Take Your Career Fowards with a Graduate Business Partnership

Richard Evans graduated from the University of Exeter, Penryn Campus, with a BA in English. He’s currently the Careers Magazine Publisher for the Career Zone. He talked to us about life after Uni, and how getting a Graduate Business Partnership role is taking his career forwards. 

Richard Evans,
Richard Evans, in a field of his own

The hallmark of a Gemini is inconsistency. Staying true to my horoscope I started university determined to find a foothold in the production industry and now I’m working as a magazine publisher. In-between I’ve tried my hand in campaigning, film, retail, journalism and Public Relations so it hasn’t exactly been a straight road. When they told me an English degree would be sought after by a range of different professions I thought that was just another way of saying “you’re not really doing anything specific enough but here’s a sprinkling of hope”. Yet despite my inherent generation Y scepticism, here I am! My degree has taken me on a journey of professional self-discovery which eventually landed me in a role at the university that gave it to me. I think there’s something wonderfully cyclical about that.

“My GBP role has been a blessing. Not only have I fortified skills specific to the industries I hope to find a career in, but I’ve developed a whole new awareness of my capacity to work on professional solo projects.”

To be completely honest the application for my GPB internship was one out of many grabs at a graduate title. I had just completed four months of consecutive PR and journalism placements and after finally acknowledging the dilapidated state of my bank account, I started working twelve hour shifts in retail. I have a lot of respect for people who can maintain that type of job… But when I was apologising to a customer whilst they dangled a returned pair of ripped leggings in front of my nose due to the “shoddiness” of the garment I came to realise perhaps customer service isn’t my bag. Needless to say that when I received my offer to organise an entire publication singlehandedly, I had a drive and a determination to catch the opportunity firmly between my jaws.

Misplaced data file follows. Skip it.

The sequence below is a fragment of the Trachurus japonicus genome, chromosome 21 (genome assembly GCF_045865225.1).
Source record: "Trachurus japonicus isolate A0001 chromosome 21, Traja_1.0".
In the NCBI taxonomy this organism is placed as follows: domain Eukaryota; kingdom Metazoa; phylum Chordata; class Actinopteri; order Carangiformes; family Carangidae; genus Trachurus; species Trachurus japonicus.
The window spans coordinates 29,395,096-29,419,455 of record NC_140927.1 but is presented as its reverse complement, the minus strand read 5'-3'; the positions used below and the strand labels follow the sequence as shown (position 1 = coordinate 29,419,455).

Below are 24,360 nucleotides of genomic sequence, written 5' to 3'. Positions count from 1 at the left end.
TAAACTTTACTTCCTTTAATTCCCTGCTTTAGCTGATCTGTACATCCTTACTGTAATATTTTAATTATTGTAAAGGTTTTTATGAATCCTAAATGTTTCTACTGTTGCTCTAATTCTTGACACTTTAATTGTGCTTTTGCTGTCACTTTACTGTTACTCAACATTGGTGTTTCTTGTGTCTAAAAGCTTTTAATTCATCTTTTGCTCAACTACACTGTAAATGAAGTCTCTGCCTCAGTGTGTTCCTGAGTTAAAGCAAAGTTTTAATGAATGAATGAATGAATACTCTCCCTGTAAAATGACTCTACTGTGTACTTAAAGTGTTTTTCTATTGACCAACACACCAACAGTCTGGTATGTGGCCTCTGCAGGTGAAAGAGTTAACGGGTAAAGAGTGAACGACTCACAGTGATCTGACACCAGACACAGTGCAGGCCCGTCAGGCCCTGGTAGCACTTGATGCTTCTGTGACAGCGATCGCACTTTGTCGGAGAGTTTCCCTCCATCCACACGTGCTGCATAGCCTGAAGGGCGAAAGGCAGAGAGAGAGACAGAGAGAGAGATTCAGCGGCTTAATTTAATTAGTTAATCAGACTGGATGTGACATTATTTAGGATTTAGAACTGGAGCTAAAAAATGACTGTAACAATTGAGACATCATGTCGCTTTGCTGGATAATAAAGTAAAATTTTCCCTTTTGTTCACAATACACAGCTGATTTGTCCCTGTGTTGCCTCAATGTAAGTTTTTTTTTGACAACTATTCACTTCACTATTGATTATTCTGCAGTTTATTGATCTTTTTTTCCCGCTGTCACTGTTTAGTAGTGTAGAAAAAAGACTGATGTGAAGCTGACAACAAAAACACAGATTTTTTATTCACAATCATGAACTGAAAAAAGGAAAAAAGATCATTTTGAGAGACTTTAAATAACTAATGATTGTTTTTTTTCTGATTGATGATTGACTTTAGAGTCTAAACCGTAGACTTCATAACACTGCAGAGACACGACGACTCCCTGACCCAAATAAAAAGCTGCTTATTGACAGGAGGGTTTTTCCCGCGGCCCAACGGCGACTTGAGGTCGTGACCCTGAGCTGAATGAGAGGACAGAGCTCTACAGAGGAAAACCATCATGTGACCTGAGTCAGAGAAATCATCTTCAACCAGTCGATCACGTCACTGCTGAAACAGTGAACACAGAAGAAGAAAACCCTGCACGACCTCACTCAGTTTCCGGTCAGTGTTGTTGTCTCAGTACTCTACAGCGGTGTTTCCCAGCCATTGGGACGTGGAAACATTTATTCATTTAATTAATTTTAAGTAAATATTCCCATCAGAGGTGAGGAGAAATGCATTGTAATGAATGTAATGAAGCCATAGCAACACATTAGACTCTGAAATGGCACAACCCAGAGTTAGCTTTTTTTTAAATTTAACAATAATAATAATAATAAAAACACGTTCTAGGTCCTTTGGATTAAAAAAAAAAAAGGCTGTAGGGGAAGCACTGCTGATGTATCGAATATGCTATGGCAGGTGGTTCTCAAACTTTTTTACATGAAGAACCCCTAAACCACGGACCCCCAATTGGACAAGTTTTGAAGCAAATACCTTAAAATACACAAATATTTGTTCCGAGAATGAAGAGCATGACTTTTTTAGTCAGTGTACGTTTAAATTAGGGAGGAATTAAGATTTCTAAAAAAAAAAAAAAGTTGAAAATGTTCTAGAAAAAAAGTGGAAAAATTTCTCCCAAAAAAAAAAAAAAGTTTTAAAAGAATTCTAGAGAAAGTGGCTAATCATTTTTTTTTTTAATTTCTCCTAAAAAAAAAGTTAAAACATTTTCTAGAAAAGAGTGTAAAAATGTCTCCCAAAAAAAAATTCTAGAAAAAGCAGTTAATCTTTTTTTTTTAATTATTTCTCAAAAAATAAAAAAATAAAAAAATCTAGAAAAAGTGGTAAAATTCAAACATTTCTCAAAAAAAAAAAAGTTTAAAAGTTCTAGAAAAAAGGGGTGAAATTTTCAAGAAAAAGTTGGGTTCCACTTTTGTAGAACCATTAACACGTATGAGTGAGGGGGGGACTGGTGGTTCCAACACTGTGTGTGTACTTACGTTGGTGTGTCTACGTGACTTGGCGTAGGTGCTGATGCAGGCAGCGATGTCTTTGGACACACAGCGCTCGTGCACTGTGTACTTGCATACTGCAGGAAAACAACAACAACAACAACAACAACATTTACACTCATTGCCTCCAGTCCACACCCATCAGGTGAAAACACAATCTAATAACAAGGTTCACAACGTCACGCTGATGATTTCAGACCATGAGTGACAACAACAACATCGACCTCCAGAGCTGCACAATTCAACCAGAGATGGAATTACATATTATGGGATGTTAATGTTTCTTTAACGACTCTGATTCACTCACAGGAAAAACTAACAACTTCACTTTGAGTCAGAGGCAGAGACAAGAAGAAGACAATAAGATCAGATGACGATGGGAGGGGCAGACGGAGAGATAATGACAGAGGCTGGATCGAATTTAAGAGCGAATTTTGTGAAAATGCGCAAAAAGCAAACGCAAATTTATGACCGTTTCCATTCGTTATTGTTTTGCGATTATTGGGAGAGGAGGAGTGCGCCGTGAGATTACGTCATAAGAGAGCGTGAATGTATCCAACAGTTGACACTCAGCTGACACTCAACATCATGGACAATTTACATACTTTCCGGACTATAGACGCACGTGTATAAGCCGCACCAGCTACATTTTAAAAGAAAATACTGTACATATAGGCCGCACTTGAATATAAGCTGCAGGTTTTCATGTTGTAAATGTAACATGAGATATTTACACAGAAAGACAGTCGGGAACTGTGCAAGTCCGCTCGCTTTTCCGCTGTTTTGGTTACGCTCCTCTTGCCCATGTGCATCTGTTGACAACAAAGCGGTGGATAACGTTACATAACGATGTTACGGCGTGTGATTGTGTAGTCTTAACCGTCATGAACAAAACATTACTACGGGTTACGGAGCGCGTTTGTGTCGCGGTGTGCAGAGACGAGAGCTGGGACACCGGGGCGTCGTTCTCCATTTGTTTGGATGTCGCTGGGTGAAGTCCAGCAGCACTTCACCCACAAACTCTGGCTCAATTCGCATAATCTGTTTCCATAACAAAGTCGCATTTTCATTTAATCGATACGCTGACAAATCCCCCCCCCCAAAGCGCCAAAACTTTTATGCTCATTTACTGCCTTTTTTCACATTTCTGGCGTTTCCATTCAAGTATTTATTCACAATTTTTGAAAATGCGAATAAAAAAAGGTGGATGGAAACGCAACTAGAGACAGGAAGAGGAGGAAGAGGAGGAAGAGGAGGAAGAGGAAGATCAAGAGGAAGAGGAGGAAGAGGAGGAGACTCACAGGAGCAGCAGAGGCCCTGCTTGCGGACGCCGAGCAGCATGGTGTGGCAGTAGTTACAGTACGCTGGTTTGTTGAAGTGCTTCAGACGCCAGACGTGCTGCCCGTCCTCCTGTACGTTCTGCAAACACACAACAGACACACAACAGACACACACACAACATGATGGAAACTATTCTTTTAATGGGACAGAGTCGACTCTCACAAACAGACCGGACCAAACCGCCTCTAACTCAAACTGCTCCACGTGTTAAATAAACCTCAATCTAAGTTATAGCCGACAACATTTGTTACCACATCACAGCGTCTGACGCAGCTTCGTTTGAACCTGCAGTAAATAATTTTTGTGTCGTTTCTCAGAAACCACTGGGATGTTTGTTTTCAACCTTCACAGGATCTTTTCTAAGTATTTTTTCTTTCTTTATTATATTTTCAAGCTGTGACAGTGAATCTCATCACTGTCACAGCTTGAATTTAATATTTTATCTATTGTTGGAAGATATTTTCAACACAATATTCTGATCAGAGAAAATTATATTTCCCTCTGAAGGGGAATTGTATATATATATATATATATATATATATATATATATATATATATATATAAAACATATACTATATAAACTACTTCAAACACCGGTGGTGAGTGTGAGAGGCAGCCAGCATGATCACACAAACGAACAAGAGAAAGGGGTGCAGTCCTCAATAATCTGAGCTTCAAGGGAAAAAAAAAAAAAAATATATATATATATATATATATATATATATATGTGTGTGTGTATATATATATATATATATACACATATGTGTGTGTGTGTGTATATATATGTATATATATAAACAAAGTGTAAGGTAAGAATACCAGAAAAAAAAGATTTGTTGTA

It’s really interesting to work behind the scenes of the Career Zone. When I was a student I definitely didn’t make full and efficient use of them but now that I’m part of their team it’s pretty crazy to see how many different schemes I missed out on. It’s really important for me that this magazine effectively communicates the support Exeter provides its students so that I might deter at least a few of them from maintaining a lacklustre attitude. It was therefore imperative that I take a slightly different approach to the editorial process. In past editions of the “In the Zone magazine” the content has been predominantly advertorial. They were good at reaching out to employers in order to show off university students and services but I felt it didn’t quite address the student body effectively enough. This idea has driven the entire project and I’ve used my own experience of the terrifying world beyond academia to fuel the content.

So far my GBP has seen me conduct interviews with University department reps, alumni and students. I’ve organised issue design, contributed to department marketing meetings, taken on copywriting duties as well as produced my own original content. In many respects this job has combined my experience in PR with my experience in journalism perfectly – although I mostly have free reign over the magazine content the tonality needs to meet University standards as well as give each career sector and scheme appropriate coverage. I can’t exactly go off on tangents about Brexit’s effect on the graduate job market – it has to stick to its function.

My GBP role has been a blessing. Not only have I fortified skills specific to the industries I hope to find a career in, but I’ve developed a whole new awareness of my capacity to work on professional solo projects. Had somebody asked me to create an entire publication speaking on behalf of a professional service a year ago I would have laughed in their face. Now I feel just a few ranks beneath pro status.

Find out more about GBPs here.

Pathways to International Trade

Federico Aulizio
Federico Aulizio

Federico Aulizio is a current BSc Politics and International Relations with Study Abroad student. Last Summer Vacation he took part in Exeter’s Pathways to International Trade programme; bringing together talented students and SMEs, alongside training from UK Trade and Investment (UKTI).

What is Pathways to International Trade?

The programme consisted of two parts; the first one was a week of training where professional trade advisors from UKTI came to Exeter and taught us a range of topics, including digital marketing and its influence on the present day, and the importance of cultural understanding when entering an international market.  The second part was an internship where we applied what we learned in the training to the tasks given to us by our assigned clients.

Why did you get involved?

I’m currently a student in International Relations and I wanted an insight on the PR and business side of things. It hasn’t helped specifically for my initial career idea, but it has certainly helped me expand my possible careers plans; as a student, I can’t be closed to ideas or be smallminded. This internship showed me and my fellow interns that expanding our insight can be scary since you may not be completely familiar with the topic or tasks, but at the end of the day it’s worth it.